Mexico’s PAN and PRD Band Together . . . Before Coming Apart?

Mexico’s PAN and PRD Band Together . . . Before Coming Apart?

Leaders from Mexico's National Action Party (PAN) and the Democratic Revolutionary Party (PRD) recently announced their intention to run on a joint ticket in the 2011 race for the governorship of the state of Guerrero, and have begun talks to collaborate in an additional four state races.

The announcement follows July's defeat of the Institutional Revolutionary Party (PRI) at the hands of the PAN-PRD alliance in gubernatorial races held in three PRI strongholds -- Oaxaca, Puebla and Sinaloa -- and signals the increasing collaboration between Mexico's main center-right (PAN) and center-left (PRD) parties as the 2012 presidential contest nears.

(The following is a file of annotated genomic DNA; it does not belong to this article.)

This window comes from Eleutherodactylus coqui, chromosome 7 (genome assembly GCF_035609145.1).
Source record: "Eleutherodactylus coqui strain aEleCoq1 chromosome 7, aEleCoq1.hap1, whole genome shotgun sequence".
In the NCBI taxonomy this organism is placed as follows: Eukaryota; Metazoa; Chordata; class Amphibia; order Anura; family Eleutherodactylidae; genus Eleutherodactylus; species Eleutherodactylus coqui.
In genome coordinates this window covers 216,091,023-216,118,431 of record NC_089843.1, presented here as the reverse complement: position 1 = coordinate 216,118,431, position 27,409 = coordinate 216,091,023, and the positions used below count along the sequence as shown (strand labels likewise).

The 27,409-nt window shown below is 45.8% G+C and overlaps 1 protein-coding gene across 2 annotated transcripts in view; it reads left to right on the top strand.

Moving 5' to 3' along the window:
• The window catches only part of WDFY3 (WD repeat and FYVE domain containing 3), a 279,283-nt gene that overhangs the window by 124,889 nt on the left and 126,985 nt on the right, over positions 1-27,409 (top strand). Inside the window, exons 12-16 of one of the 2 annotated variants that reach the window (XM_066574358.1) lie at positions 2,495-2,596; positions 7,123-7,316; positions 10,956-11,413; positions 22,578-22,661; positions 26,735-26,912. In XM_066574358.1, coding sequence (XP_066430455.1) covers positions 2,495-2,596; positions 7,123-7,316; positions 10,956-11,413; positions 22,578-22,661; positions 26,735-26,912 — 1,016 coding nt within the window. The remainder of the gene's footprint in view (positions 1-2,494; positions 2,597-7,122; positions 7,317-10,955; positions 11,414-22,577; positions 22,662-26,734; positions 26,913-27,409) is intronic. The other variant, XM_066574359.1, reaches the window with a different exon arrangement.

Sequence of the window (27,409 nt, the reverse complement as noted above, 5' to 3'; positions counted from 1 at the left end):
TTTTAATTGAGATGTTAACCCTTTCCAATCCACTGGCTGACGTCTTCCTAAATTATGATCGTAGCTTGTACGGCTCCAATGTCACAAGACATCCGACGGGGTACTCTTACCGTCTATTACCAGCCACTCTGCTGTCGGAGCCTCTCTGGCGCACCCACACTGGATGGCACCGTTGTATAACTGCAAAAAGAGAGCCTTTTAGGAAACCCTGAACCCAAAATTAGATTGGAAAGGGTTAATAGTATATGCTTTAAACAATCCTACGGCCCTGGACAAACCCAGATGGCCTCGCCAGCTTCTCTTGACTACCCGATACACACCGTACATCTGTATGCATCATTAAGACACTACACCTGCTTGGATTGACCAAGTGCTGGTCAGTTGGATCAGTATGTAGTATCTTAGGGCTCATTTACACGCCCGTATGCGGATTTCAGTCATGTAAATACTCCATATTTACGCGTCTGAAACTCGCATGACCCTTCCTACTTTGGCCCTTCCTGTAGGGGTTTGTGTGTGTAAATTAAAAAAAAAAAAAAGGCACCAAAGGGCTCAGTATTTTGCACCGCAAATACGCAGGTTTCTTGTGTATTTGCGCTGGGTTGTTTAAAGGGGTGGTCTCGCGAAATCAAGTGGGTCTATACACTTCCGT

The PAN and PRD's decision to work together in select state elections represents part of a joint strategy to weaken the PRI's growing national standing ahead of the 2012 presidential elections, in which all major parties are expected to run independently. But the PAN and PRD's current alliance has the PRI leadership worried and has increased speculation that the PAN-PRD partnership could extend to the next presidential elections.

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